Shelf Control #75: The Gate To Women’s Country

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Welcome to Shelf Control — an original feature created and hosted by Bookshelf Fantasies.

Shelf Control is a weekly celebration of the unread books on our shelves. Pick a book you own but haven’t read, write a post about it (suggestions: include what it’s about, why you want to read it, and when you got it), and link up! Fore more info on what Shelf Control is all about, check out my introductory post, here.

Want to join in? Shelf Control posts go up every Wednesday. See the guidelines at the bottom of the post, and jump on board!

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My Shelf Control pick this week is:

Title: The Gate To Women’s Country
Author: Sheri S. Tepper
Published: 1987
Length: 382 pages

What it’s about (synopsis via Goodreads):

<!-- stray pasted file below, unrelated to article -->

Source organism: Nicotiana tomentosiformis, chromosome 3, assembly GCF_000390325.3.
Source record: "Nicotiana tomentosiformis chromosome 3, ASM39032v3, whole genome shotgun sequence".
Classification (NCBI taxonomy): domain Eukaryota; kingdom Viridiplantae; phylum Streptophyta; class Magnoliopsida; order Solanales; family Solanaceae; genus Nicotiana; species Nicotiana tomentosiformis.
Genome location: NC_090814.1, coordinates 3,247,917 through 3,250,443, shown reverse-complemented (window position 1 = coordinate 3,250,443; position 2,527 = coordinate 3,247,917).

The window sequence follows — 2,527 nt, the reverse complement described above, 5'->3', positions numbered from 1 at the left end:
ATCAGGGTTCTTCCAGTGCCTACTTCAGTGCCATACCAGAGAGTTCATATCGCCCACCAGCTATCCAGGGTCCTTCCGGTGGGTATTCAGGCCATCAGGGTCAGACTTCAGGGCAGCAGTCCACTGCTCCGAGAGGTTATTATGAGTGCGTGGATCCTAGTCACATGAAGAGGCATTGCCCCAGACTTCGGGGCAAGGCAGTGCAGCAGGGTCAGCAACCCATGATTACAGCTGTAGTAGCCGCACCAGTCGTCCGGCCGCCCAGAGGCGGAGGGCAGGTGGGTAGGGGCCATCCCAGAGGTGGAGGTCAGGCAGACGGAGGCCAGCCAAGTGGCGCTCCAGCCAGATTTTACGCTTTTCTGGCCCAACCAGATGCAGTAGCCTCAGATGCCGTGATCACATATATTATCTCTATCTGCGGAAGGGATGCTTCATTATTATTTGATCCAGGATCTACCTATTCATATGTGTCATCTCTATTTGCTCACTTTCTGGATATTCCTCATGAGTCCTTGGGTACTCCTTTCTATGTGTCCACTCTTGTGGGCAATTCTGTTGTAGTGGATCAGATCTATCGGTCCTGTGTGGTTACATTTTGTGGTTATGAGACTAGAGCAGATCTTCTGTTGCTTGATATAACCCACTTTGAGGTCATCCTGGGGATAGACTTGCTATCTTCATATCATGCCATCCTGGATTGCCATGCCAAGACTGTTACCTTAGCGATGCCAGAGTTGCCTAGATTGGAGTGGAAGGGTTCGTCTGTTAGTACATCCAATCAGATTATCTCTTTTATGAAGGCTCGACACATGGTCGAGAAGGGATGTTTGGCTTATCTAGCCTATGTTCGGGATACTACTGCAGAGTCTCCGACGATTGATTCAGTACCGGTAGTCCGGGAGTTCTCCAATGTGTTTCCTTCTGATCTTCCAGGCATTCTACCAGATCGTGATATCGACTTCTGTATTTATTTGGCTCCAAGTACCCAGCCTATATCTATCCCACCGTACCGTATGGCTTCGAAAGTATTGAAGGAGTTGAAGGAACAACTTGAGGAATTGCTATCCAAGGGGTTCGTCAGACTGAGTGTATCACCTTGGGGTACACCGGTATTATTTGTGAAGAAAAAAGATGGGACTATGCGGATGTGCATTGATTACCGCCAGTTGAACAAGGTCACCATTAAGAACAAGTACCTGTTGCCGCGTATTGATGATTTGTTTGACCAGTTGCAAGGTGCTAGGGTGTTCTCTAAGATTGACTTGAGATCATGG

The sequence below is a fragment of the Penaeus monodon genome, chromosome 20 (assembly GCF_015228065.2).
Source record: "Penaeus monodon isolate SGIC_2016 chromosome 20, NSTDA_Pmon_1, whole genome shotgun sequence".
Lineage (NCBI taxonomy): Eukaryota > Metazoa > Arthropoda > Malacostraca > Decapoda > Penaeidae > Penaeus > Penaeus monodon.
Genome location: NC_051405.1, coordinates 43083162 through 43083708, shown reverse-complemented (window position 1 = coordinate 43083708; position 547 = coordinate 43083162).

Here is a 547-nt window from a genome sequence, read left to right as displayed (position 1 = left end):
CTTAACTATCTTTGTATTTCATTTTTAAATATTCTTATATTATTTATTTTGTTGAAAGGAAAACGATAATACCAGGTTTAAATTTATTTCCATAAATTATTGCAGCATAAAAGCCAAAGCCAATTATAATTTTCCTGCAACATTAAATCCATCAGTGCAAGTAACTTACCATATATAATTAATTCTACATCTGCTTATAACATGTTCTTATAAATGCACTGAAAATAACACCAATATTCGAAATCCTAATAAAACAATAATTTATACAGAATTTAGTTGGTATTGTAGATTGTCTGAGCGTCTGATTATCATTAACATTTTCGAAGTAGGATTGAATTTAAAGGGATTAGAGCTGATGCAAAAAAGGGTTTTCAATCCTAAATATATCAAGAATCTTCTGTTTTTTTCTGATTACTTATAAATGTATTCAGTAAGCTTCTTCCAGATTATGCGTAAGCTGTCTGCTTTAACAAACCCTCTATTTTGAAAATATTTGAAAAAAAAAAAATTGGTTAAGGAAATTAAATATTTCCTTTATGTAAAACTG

Tepper’s finest novel to date is set in a post-holocaust feminist dystopia that offers only two political alternatives: a repressive polygamist sect that is slowly self-destructing through inbreeding and the matriarchal dictatorship called Women’s Country. Here, in a desperate effort to prevent another world war, the women have segregated most men into closed military garrisons and have taken on themselves every other function of government, industry, agriculture, science and learning.

The resulting manifold responsibilities are seen through the life of Stavia, from a dreaming 10-year-old to maturity as doctor, mother and member of the Marthatown Women’s Council. As in Tepper’s Awakeners series books, the rigid social systems are tempered by the voices of individual experience and, here, by an imaginative reworking of The Trojan Woman that runs through the text. A rewarding and challenging novel that is to be valued for its provocative ideas.

How I got it: